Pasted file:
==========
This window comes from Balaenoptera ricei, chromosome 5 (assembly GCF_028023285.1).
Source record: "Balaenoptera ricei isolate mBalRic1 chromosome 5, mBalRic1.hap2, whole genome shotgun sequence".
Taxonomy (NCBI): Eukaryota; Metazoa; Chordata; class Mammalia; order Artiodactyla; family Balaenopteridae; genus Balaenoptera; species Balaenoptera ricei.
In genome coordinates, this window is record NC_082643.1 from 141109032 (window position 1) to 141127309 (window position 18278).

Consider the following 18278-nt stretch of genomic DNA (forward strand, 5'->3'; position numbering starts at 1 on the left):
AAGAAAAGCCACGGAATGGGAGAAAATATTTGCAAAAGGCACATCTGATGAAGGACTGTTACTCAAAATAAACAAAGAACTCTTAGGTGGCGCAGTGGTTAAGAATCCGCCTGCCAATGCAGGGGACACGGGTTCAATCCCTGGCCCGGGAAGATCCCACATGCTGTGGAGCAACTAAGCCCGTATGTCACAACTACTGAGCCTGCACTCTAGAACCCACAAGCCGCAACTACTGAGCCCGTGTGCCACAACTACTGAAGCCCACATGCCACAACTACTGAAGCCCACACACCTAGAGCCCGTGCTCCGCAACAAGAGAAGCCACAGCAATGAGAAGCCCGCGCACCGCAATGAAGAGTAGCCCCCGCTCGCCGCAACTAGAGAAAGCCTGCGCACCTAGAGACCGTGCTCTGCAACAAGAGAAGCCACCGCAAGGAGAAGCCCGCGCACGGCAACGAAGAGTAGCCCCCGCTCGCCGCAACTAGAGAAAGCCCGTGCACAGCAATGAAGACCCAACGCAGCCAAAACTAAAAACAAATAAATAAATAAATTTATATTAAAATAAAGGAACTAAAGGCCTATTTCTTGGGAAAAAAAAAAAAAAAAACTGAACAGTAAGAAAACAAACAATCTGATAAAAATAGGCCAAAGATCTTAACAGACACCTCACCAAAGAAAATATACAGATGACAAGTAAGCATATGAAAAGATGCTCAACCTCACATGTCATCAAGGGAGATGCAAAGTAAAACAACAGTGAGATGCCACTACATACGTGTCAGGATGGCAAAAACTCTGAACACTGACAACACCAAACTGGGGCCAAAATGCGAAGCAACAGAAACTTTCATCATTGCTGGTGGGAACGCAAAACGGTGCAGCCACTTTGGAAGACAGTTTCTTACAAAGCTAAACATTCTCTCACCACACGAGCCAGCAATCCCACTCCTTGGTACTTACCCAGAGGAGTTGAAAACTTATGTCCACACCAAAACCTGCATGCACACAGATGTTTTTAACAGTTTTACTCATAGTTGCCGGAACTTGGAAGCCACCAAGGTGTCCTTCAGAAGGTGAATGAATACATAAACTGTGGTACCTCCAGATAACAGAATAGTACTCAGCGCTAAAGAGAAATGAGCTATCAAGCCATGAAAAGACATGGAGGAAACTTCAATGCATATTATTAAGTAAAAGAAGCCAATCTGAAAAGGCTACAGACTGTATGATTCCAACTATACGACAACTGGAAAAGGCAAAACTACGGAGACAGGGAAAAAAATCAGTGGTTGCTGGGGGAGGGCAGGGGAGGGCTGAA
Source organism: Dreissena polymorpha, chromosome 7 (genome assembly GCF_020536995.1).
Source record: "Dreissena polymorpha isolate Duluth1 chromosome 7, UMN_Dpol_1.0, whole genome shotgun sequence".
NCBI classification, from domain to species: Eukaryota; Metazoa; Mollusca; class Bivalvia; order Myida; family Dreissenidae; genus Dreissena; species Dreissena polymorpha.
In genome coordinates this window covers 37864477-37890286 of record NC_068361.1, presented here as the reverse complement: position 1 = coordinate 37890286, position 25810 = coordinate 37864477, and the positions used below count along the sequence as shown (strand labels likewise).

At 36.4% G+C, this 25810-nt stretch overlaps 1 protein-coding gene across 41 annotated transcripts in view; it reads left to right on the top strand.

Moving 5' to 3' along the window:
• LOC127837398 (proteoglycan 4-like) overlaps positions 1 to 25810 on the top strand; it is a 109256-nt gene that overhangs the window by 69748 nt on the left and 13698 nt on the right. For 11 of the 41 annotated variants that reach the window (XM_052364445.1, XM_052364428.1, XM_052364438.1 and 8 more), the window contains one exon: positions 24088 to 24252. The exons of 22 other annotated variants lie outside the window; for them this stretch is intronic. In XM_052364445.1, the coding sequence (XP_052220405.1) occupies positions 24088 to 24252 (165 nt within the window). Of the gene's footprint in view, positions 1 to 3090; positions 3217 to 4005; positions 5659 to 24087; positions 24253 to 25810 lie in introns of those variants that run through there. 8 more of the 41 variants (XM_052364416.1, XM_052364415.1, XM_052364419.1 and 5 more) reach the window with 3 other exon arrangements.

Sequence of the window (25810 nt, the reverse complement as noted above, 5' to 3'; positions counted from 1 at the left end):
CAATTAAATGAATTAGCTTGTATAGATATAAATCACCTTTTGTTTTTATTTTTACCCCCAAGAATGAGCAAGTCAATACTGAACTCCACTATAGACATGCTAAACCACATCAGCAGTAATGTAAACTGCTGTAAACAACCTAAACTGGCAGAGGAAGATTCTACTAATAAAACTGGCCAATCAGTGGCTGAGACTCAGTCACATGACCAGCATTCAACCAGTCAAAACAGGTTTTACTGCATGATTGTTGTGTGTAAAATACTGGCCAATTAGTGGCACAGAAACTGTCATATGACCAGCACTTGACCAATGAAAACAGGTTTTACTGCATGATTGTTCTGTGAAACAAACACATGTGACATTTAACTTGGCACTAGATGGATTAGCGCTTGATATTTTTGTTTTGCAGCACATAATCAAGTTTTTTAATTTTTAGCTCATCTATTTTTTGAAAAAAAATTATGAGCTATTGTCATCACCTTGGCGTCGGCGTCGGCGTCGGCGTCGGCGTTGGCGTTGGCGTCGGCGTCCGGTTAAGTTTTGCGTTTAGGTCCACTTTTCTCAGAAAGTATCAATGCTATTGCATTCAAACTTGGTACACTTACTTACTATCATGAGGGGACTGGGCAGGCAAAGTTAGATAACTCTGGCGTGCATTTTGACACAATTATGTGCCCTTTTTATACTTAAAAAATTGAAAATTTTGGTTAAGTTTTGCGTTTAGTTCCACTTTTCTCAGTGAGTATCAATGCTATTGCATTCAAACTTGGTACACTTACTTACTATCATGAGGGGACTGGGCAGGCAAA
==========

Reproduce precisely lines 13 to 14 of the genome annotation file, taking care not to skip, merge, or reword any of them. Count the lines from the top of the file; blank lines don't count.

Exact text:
• LOC127837398 (proteoglycan 4-like) overlaps positions 1 to 25810 on the top strand; it is a 109256-nt gene that overhangs the window by 69748 nt on the left and 13698 nt on the right. For 11 of the 41 annotated variants that reach the window (XM_052364445.1, XM_052364428.1, XM_052364438.1 and 8 more), the window contains one exon: positions 24088 to 24252. The exons of 22 other annotated variants lie outside the window; for them this stretch is intronic. In XM_052364445.1, the coding sequence (XP_052220405.1) occupies positions 24088 to 24252 (165 nt within the window). Of the gene's footprint in view, positions 1 to 3090; positions 3217 to 4005; positions 5659 to 24087; positions 24253 to 25810 lie in introns of those variants that run through there. 8 more of the 41 variants (XM_052364416.1, XM_052364415.1, XM_052364419.1 and 5 more) reach the window with 3 other exon arrangements.

Sequence of the window (25810 nt, the reverse complement as noted above, 5' to 3'; positions counted from 1 at the left end):